Preface

This book is a comprehensive user's guide and reference for SQL*Module, an Oracle application development tool.

This Guide includes a complete description of Module Language, an ANSI/ISO SQL standard for developing applications that access data stored in a relational database. Module Language uses parameterized procedures to encapsulate SQL statements. The procedures can then be called from an Ada application.

This Guide also describes how you can use SQL*Module to call PL/SQL procedures stored in an Oracle database. A number of complete examples using Module Language, Ada code, and stored database procedures are provided.

Intended Audience

Oracle SQL*Module for Ada Programmer's Guide is intended for systems architects, analysts, and developers who are writing large-scale applications that access an Oracle Server. Chapter 1 of this Guide can also be used by managers who need to determine if SQL*Module is an appropriate tool for a planned project.

To use this Guide effectively, you need a working knowledge of the following topics:

Familiarity with SQL-standard Module Language is not a prerequisite. This Guide fully documents Module Language.

Documentation Accessibility

Our goal is to make Oracle products, services, and supporting documentation accessible, with good usability, to the disabled community. To that end, our documentation includes features that make information available to users of assistive technology. This documentation is available in HTML format, and contains markup to facilitate access by the disabled community. Accessibility standards will continue to evolve over time, and Oracle is actively engaged with other market-leading technology vendors to address technical obstacles so that our documentation can be accessible to all of our customers. For more information, visit the Oracle Accessibility Program Web site at

http://www.oracle.com/accessibility/

Accessibility of Code Examples in Documentation

Screen readers may not always correctly read the code examples in this document. The conventions for writing code require that closing braces should appear on an otherwise empty line; however, some screen readers may not always read a line of text that consists solely of a bracket or brace.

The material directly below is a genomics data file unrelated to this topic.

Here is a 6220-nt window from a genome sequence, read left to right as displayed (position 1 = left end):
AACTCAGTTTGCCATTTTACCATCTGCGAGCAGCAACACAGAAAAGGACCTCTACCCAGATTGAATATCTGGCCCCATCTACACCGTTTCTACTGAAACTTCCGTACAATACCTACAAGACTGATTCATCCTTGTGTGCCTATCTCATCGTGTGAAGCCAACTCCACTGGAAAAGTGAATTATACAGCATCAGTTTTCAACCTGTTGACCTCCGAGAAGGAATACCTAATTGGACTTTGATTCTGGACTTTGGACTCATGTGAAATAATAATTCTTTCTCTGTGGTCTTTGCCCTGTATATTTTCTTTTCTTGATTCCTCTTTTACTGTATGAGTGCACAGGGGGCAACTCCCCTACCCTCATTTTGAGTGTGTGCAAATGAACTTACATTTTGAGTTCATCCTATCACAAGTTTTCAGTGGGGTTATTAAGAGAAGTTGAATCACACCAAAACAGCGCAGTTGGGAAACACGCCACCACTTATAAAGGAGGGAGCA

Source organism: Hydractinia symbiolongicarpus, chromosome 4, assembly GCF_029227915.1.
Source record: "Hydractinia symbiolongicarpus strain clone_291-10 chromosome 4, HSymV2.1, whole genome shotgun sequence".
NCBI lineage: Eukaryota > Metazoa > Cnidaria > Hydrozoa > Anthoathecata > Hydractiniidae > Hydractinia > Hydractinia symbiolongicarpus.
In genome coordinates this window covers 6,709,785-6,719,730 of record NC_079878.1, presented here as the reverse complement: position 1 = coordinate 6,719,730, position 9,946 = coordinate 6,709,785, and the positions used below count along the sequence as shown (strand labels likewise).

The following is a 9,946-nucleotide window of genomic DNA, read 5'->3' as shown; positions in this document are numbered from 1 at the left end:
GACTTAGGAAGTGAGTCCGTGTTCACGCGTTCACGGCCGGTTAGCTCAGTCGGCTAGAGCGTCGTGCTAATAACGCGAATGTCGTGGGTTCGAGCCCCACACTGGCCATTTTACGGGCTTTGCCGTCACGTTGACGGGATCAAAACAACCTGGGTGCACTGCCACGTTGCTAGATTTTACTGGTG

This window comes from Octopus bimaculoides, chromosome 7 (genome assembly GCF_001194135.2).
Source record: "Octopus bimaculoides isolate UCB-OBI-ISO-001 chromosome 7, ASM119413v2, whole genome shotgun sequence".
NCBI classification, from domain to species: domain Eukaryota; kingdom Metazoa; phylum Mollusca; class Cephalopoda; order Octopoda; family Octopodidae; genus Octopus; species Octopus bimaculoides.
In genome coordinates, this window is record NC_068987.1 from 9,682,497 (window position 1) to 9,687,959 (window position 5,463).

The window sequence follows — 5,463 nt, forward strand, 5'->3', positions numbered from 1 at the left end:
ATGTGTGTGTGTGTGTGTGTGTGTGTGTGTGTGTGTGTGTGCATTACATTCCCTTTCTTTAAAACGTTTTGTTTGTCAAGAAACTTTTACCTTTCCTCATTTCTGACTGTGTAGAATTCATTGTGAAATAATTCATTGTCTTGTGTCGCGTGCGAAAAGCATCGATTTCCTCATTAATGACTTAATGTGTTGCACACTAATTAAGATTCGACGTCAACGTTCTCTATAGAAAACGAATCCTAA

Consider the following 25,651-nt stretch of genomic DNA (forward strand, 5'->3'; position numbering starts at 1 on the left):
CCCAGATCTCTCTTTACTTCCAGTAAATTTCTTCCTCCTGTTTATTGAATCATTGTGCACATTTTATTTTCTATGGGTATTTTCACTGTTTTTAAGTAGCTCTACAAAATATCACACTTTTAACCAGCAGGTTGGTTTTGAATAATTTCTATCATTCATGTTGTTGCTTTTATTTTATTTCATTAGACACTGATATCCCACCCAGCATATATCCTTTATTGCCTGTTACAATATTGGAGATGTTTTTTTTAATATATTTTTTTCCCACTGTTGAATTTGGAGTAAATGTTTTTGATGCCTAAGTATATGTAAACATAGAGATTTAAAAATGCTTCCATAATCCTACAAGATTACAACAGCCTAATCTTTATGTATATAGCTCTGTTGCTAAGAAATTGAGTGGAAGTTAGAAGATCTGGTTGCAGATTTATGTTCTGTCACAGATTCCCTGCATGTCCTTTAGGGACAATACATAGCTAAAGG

Accessibility of Links to External Web Sites in Documentation

This documentation may contain links to Web sites of other companies or organizations that Oracle does not own or control. Oracle neither evaluates nor makes any representations regarding the accessibility of these Web sites.

TTY Access to Oracle Support Services

Oracle provides dedicated Text Telephone (TTY) access to Oracle Support Services within the United States of America 24 hours a day, 7 days a week. For TTY support, call 800.446.2398. Outside the United States, call +1.407.458.2479.

Standards Conformance

SQL*Module conforms to the American National Standards Institute (ANSI) and International Standards Organization (ISO) standards for Module Language. This includes complete conformance with Chapter 7 of ANSI document X3.135-1989, Database Language SQL with Integrity Enhancement.

In addition, SQL*Module conforms to the "Entry SQL" subset of the SQL92 standard, as defined in Chapter 12 of the ANSI Document X3.135-1992.

Note: SQL92 is known officially as International Standard ISO/IEC 9075:1992, Database Language SQL.

SQL*Module supports the Ada83 language standard for Ada.

Oracle has also implemented extensions to the SQL language and to Module Language. This Guide describes both the SQL standard Module Language and the complete set of Oracle extensions. SQL*Module provides an option, called the FIPS flagger, which flags all non-standard extensions to SQL and to Module Language, as mandated by the Federal Information Processing Standard for Database Language SQL, FIPS publication 127-1. This publication is available at

National Technical Information Service US Department of Commerce Springfield VA 22161 U.S.A

Conventions

The following text conventions are used in this document:

Convention Meaning
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italic Italic type indicates book titles, emphasis, or placeholder variables for which you supply particular values.
monospace Monospace type indicates commands within a paragraph, URLs, code in examples, text that appears on the screen, or text that you enter.